BIM interoperability limitations : Australian and Malaysian rail projects.

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Authors
Kenley, Russell
Harfield, T.
Behnam, A.
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Grantor
Date
2016-03
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Type
Conference Contribution - Paper in Published Proceedings
Ngā Upoko Tukutuku (Māori subject headings)
Keyword
Moreton Bay Rail project (Australia)
Light Rail Extension project (Kuala Lumpur, Malaysia)
BIM (building information modelling)
interoperability
industry foundation classes
rail infrastructure
Citation
Kenley, R., Harfield, T., & Behnam, A. (2016, March 7-8). BIM interoperability limitations: Australian and Malaysian rail projects. S. Kamaruzzaman., A. Ali., N. Azmi & S. Lin (Ed.), Proceedings of the 4th International Building Control Conference (pp.759-764). 66. 10.1051/matecconf/20166600102.
Abstract
Building information modelling (BIM) is defined as a process involving the generation and management of digital representation of physical and functional characteristics of a facility. The purpose of interoperability in integrated or “open” BIM is to facilitate the information exchange between different digital systems, models and tools. There has been effort towards data interoperability with development of open source standards and object- oriented models, such as industry foundation classes (IFC) for vertical infrastructure. However, the lack of open data standards for the information exchange for horizontal infrastructure limits the adoption and effectiveness of integrated BIM. The paper outlines two interoperability issues for construction of rail infrastructure. The issues are presented in two case study reports, one from Australia and one from Malaysia. The each case study includes: a description of the project, the application of BIM in the project, a discussion of the promised BIM interoperability solution plus the identification of the unresolved lack of interoperability for horizontal infrastructure project management. The Moreton Bay Rail project in Australia introduces general software interoperability issues. The Light Rail Extension project in Kuala Lumpur outlines an example of the integration problems related to two different location data structures. The paper highlights how the continuing lack of data interoperability limits utilisation of integrated BIM for horizontal infrastructure rail projects.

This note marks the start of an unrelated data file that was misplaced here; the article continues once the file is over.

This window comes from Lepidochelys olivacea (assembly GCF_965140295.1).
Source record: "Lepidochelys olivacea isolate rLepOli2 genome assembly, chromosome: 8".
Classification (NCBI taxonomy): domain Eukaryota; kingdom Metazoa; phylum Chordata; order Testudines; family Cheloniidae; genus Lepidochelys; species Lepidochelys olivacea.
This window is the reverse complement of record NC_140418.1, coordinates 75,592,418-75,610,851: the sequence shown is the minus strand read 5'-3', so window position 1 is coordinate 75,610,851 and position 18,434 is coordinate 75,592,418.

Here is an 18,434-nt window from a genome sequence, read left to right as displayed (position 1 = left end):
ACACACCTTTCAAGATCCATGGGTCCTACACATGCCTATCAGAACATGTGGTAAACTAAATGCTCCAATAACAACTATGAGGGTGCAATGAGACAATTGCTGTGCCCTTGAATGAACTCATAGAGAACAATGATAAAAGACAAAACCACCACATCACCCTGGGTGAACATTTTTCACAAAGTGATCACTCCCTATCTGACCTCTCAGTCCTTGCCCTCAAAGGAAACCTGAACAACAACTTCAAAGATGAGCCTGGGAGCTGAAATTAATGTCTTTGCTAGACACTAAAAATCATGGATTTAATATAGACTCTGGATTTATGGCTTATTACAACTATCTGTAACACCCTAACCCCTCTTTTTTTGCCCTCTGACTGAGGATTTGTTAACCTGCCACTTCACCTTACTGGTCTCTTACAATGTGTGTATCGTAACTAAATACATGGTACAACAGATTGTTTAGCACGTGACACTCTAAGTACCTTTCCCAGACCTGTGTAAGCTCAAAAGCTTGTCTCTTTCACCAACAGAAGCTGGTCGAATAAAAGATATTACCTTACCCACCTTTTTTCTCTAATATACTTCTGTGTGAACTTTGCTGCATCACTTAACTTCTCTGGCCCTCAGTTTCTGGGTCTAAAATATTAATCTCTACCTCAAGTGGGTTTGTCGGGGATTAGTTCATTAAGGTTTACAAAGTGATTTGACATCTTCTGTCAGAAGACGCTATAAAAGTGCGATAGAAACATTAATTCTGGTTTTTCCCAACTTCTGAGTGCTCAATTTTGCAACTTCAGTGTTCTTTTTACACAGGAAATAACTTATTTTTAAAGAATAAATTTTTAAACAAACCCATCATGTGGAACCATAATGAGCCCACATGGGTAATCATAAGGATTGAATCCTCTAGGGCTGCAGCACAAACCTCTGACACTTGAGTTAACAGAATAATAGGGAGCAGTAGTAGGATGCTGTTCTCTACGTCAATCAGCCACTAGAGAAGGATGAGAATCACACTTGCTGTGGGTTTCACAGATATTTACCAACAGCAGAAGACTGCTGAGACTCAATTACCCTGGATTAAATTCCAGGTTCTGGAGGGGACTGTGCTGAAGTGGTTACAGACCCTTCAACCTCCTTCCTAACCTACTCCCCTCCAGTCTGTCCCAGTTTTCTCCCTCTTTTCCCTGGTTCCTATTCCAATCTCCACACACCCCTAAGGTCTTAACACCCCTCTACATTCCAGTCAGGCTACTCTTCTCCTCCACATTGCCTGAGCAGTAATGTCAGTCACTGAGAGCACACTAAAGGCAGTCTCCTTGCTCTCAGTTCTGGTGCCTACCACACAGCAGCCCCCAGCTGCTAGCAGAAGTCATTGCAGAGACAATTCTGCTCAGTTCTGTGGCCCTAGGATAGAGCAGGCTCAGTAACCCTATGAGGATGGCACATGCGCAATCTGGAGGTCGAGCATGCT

Publisher
EDP Sciences - Web of Conferences
Link to ePress publication
DOI
10.1051/matecconf/20166600102
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This work is licensed under a Creative Commons Attribution license: http://creativecommons.org/licenses/by/2.0/ The copyright is retained by the corresponding authors.
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